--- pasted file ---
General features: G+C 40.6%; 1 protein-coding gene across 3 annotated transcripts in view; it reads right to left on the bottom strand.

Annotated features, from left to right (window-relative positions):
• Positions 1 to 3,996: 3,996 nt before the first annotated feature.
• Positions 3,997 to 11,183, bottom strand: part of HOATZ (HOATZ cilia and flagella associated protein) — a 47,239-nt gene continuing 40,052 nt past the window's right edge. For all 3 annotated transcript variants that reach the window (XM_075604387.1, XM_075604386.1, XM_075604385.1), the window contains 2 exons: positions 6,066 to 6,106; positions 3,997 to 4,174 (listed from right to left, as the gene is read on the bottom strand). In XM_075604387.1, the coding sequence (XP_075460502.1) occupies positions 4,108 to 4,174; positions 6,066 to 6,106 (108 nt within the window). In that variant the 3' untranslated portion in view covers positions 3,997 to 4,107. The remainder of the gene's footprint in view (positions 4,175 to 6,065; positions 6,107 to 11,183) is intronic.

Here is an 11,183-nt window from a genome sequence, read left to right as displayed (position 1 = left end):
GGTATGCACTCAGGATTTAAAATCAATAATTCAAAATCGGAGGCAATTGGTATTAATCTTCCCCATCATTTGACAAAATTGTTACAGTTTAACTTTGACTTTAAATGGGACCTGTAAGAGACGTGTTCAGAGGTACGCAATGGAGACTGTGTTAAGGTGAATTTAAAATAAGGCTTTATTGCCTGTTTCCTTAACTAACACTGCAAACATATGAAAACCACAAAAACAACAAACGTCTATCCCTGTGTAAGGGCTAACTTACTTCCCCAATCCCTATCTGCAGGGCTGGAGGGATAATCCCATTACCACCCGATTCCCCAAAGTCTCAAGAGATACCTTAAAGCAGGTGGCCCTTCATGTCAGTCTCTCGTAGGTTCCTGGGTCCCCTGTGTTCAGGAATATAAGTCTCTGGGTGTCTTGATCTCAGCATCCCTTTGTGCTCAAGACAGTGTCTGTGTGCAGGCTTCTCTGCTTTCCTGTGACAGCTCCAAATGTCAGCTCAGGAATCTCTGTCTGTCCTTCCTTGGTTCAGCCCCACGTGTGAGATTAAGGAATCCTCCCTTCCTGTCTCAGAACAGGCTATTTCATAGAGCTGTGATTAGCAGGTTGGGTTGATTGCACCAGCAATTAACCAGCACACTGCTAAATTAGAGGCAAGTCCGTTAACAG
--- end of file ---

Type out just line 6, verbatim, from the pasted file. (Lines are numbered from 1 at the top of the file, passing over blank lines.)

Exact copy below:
GGTATGCACTCAGGATTTAAAATCAATAATTCAAAATCGGAGGCAATTGGTATTAATCTTCCCCATCATTTGACAAAATTGTTACAGTTTAACTTTGACTTTAAATGGGACCTGTAAGAGACGTGTTCAGAGGTACGCAATGGAGACTGTGTTAAGGTGAATTTAAAATAAGGCTTTATTGCCTGTTTCCTTAACTAACACTGCAAACATATGAAAACCACAAAAACAACAAACGTCTATCCCTGTGTAAGGGCTAACTTACTTCCCCAATCCCTATCTGCAGGGCTGGAGGGATAATCCCATTACCACCCGATTCCCCAAAGTCTCAAGAGATACCTTAAAGCAGGTGGCCCTTCATGTCAGTCTCTCGTAGGTTCCTGGGTCCCCTGTGTTCAGGAATATAAGTCTCTGGGTGTCTTGATCTCAGCATCCCTTTGTGCTCAAGACAGTGTCTGTGTGCAGGCTTCTCTGCTTTCCTGTGACAGCTCCAAATGTCAGCTCAGGAATCTCTGTCTGTCCTTCCTTGGTTCAGCCCCACGTGTGAGATTAAGGAATCCTCCCTTCCTGTCTCAGAACAGGCTATTTCATAGAGCTGTGATTAGCAGGTTGGGTTGATTGCACCAGCAATTAACCAGCACACTGCTAAATTAGAGGCAAGTCCGTTAACAG